USAID Vietnam Mission Director Joakim Parker has told Viet Nam News that the ongoing public-private collaboration in regulatory reforms has had positive impacts.

Q: What is your assessment of the regulatory reforms that Vietnam has already undertaken, and what, in your opinion, are the main areas where further reform is required?

A: Vietnam has made significant progress in regulatory reform. For example, Project 30 has set a target to reduce by 30 percent the administrative burden in Vietnam, and is viewed as a successful programme that has resulted in greater transparency and a significant reduction of bureaucracy. This programme was highlighted by the Organisation for Economic Cooperation and Development (OECD) as a success story and appreciated by the business community.

Recently, Vietnam has begun a new wave of regulatory reform under the flagship of Resolution 19, which instructs ministries and localities to reform administrative procedures and regulations to bring the nation's business indicators to the ASEAN 6 standard in 2015, and ASEAN 4 by 2016. USAID is providing technical assistance in implementing these sweeping reforms. USAID's Provincial Competitiveness Index is one of the most widely-regarded tools for measuring progress.

Regulatory reform is a continuous process, and a requirement for all countries wishing to remain competitive. Effective regulatory reform requires agencies to work together to reduce red tape and enhance efficiency, an important challenge Vietnam is working on.

Q: What are the benefits that will accrue from greater private sector participation in the regulatory reform process? Can you give some specific examples?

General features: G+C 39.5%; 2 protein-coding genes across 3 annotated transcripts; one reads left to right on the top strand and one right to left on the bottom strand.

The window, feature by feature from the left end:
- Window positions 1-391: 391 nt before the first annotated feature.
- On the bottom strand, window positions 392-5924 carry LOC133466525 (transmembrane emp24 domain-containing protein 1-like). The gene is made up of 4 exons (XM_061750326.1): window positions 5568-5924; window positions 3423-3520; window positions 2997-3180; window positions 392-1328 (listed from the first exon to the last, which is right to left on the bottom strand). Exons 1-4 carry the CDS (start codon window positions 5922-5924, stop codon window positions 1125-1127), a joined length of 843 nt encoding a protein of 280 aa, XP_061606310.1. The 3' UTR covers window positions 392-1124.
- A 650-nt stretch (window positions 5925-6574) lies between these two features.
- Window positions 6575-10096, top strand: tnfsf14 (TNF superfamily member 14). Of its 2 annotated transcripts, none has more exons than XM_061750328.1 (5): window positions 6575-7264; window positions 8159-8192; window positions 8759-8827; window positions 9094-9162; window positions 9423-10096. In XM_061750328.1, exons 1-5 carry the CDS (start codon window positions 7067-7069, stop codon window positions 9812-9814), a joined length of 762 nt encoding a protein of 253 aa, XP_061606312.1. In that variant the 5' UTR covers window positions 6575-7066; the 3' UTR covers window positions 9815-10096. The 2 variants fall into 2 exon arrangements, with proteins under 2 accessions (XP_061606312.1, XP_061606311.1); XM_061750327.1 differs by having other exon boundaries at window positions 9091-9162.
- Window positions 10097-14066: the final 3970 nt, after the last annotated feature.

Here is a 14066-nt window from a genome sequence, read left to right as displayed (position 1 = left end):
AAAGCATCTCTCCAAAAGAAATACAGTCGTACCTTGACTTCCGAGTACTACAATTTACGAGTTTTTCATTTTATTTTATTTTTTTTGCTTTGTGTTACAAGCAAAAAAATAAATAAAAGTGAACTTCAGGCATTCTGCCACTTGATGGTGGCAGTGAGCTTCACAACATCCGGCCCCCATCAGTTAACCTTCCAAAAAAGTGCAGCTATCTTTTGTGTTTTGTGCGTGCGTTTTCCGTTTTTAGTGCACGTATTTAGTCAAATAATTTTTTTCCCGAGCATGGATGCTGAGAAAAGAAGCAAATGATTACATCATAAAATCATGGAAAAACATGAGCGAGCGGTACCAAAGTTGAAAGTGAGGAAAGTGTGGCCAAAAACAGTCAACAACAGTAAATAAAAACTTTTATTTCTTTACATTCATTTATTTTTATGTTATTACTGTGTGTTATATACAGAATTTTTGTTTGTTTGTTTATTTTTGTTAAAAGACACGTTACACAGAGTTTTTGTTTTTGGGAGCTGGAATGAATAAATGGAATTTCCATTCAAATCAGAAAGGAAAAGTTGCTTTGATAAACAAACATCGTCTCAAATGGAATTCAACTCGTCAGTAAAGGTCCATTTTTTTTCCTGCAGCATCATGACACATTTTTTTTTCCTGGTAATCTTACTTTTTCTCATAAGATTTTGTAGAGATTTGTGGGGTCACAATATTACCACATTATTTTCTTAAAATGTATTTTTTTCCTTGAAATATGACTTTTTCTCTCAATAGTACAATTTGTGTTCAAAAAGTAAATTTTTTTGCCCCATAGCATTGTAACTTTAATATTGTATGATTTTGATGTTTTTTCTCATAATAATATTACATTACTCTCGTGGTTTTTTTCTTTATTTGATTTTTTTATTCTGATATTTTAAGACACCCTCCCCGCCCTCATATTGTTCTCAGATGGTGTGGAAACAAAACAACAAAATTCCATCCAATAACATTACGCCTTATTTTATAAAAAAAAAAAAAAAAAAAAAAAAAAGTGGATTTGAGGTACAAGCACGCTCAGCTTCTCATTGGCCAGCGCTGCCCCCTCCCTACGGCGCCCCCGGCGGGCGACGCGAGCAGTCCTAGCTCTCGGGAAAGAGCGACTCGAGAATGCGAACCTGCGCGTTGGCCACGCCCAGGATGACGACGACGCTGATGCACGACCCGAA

A: Public-private dialogue can help achieve sustainable and meaningful reform of Vietnam's regulatory framework - nobody knows the investment climate better than investors. It is very encouraging to see a robust dialogue and partnership between the business community and government underway in Vietnam. The private and public sectors are working together to design solutions that best serve Vietnam's business environment and national competitiveness. Both sides understand the importance of a transparent and inclusive partnership that can drive inclusive growth and take advantage of the free trade agreements that Vietnam is entering, including the Trans-Pacific Partnership (TPP).

A great example of the positive impact of the private sector working with the government has been the impressive results of Resolution 19. Vietnam's businesses and citizens are already beginning to feel the benefits of the lighter touch mandated by Resolution 19. The practical improvements so far include a reduction in the time taken by businesses to pay taxes, which was achieved through concerted efforts of the Ministry of Finance and Vietnam Social Insurance in amending laws and regulations. Businesses that trade across borders and citizens starting a new business should soon find it easier, faster and cheaper to do so as Vietnam implements the new Enterprise and Investment Law and new Customs Law, with added impetus from Resolution 19.